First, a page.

An increasing number of couples, old and young, resolve sleep incompatibility by parting ways at night. A recent NSF survey reported that an estimated 23% of American couples sleep apart. British couples report similar habits. A survey by Britain’s Sleep Council found one out of every four couples surveyed regularly sleep separately. The trend has become so firmly entrenched that architects now regularly design new homes with two master bedrooms. The National Association of Home Builders predicts that by 2015, more than half of all custom houses will have dual master bedrooms.
But many couples remain committed to cuddling at night. Rosenblatt, who interviewed 42 bed-sharing couples for his book Two in a Bed: The Social System of Couple Bed Sharing, reported that, snoring and other annoyances aside, the desire for intimacy and sheer closeness persuaded many couples to stay under the same set of sheets.
Strategies for a Better Night’s Sleep: Conquering Sleep Apnea
Snoring may seem like a superficial annoyance. But oftentimes it’s linked to the potentially serious disorder called sleep apnea. Sleep apnea causes the sufferer to stop breathing momentarily, sometimes several times a night. Over time, sleep apnea can increase one’s risk for high blood pressure, stroke, and heart attack.
Overcoming sleep apnea doesn’t happen overnight. “Most doctors just put patients on a CPAP [continuous positive airway pressure device],” says Rosalind Cartwright, PhD, founder of the Sleep Disorders Center at Rush University Medical Center. “But follow-up is so important.”
Just getting apnea sufferers to wear the CPAP contraption can be a feat in itself. The valuable hyperlink unsightly device worn at night includes mask, tubes, and fan. Though it may resemble an elaborate Halloween mask, it starts the process of getting a sounder slumber. The fans apply air pressure, pushing the wearer’s tongue forward and opening the throat to allow adequate air passage. That, in turn, reduces snoring and apnea disturbances. “It’s ugly and unromantic,” Cartwright tells WebMD. “So compliance drops down to 50% after one year.”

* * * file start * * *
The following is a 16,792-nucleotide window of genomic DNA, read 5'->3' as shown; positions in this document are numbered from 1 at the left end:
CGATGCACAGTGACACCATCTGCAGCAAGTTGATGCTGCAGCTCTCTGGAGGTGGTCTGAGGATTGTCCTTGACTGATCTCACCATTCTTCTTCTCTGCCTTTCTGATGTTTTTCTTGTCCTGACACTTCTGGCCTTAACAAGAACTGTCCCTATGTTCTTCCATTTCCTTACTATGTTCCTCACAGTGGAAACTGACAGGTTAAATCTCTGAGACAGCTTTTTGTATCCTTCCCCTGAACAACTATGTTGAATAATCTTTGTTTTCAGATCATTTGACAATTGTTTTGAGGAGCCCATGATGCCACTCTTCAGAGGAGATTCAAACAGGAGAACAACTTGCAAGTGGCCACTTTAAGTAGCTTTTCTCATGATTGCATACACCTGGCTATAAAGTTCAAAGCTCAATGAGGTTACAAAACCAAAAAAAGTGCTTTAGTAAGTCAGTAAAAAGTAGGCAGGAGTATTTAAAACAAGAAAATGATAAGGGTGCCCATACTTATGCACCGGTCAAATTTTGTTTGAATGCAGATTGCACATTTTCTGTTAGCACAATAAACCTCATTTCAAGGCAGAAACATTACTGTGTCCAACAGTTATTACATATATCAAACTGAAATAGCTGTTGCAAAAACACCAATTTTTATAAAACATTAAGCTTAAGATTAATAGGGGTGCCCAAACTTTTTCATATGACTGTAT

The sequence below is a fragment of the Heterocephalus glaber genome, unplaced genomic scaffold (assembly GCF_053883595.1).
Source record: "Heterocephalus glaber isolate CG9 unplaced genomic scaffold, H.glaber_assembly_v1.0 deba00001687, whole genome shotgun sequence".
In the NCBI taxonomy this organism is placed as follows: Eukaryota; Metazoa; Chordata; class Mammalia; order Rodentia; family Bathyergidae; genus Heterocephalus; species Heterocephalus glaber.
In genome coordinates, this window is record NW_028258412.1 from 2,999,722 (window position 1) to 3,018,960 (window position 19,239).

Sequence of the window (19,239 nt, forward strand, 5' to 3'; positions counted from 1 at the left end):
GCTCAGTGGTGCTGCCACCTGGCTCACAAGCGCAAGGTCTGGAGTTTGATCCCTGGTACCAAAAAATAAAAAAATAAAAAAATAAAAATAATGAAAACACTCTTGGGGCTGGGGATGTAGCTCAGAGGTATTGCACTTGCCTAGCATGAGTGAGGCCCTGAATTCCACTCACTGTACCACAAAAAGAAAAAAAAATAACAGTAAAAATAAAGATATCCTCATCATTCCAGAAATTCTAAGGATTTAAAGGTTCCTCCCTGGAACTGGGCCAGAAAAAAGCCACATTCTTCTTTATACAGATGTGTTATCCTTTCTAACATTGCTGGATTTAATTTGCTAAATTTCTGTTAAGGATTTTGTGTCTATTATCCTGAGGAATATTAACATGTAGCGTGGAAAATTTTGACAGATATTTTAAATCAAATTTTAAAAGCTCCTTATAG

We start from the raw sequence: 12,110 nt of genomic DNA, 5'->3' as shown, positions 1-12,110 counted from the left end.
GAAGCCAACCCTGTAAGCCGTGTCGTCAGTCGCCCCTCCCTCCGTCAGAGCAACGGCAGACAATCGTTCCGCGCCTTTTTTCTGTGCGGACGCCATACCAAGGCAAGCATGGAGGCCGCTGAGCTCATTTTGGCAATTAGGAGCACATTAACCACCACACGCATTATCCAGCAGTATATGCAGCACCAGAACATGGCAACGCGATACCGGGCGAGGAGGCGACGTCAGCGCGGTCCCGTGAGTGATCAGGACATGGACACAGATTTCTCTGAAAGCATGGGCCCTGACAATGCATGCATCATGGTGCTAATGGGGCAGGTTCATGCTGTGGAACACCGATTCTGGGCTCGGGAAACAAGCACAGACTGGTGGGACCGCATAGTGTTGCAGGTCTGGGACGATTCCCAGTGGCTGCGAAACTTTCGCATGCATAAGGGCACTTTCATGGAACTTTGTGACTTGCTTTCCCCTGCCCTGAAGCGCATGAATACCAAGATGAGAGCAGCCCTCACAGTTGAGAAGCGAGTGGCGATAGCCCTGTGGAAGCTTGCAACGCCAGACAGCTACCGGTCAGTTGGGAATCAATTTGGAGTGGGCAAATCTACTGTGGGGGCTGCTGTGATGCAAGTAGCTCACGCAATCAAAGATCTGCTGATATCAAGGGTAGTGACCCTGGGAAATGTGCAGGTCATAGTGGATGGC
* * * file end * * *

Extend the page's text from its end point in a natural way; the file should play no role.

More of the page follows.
That’s where spousal support becomes important. Cartwright says, “Getting the spouse to hang in there and stay in bed with the partner so he keeps wearing it is key.” In a pilot study that explored the effects of bed sharing on adherence to CPAP treatment, Cartwright found that men prescribed CPAP therapy were far more likely to maintain it when their wives stayed in bed with them. Study results were published in a 2008 issue of The Journal of Clinical Sleep Medicine.
Most severe cases of sleep apnea require spousal support outside the bedroom, too. Weight loss, a huge component to eliminating sleep apnea, comes much easier when your spouse plays an active role. “You have to cook differently, take a walk with him,” Cartwright suggests.
Even a 20-pound weight loss can mean a big difference. This slight weight reduction can change full-blown sleep apnea to positional apnea, whereby the problem exists only when the person sleeps on his or her back. “You have less respiratory distress on your side,” Cartwright says. “Your mouth automatically opens.” To train back sleepers to switch to their sides, Cartwright gives patients T-shirts with a pocket in the back that holds three tennis balls. If they attempt to roll over, they’re quickly reminded not to.
“The whole procedure may take a year or two,” Cartwright tells WebMD. “If they can get into better physical shape, patients don’t need to wear anything.”